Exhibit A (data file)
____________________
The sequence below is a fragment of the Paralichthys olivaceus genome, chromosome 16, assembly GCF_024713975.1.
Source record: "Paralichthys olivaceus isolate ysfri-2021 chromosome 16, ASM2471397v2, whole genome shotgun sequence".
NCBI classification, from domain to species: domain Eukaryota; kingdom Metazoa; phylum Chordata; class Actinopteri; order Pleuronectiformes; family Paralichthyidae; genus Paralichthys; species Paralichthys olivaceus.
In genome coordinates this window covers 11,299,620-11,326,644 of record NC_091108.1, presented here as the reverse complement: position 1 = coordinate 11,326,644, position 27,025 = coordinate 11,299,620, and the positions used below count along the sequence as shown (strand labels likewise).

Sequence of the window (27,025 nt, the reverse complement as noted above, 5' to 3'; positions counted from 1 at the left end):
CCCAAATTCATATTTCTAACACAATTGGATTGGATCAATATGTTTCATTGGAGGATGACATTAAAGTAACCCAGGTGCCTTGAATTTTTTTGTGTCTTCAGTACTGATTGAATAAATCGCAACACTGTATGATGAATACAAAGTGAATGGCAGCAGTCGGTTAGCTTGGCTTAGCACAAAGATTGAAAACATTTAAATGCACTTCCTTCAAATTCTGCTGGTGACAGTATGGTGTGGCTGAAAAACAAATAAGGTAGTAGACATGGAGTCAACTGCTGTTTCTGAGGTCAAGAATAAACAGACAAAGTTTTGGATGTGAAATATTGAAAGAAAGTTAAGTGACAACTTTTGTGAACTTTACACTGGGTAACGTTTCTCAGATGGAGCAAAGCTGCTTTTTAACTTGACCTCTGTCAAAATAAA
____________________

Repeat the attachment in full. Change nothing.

The sequence below is a fragment of the Paralichthys olivaceus genome, chromosome 16, assembly GCF_024713975.1.
Source record: "Paralichthys olivaceus isolate ysfri-2021 chromosome 16, ASM2471397v2, whole genome shotgun sequence".
NCBI classification, from domain to species: domain Eukaryota; kingdom Metazoa; phylum Chordata; class Actinopteri; order Pleuronectiformes; family Paralichthyidae; genus Paralichthys; species Paralichthys olivaceus.
In genome coordinates this window covers 11,299,620-11,326,644 of record NC_091108.1, presented here as the reverse complement: position 1 = coordinate 11,326,644, position 27,025 = coordinate 11,299,620, and the positions used below count along the sequence as shown (strand labels likewise).

Sequence of the window (27,025 nt, the reverse complement as noted above, 5' to 3'; positions counted from 1 at the left end):
CCCAAATTCATATTTCTAACACAATTGGATTGGATCAATATGTTTCATTGGAGGATGACATTAAAGTAACCCAGGTGCCTTGAATTTTTTTGTGTCTTCAGTACTGATTGAATAAATCGCAACACTGTATGATGAATACAAAGTGAATGGCAGCAGTCGGTTAGCTTGGCTTAGCACAAAGATTGAAAACATTTAAATGCACTTCCTTCAAATTCTGCTGGTGACAGTATGGTGTGGCTGAAAAACAAATAAGGTAGTAGACATGGAGTCAACTGCTGTTTCTGAGGTCAAGAATAAACAGACAAAGTTTTGGATGTGAAATATTGAAAGAAAGTTAAGTGACAACTTTTGTGAACTTTACACTGGGTAACGTTTCTCAGATGGAGCAAAGCTGCTTTTTAACTTGACCTCTGTCAAAATAAA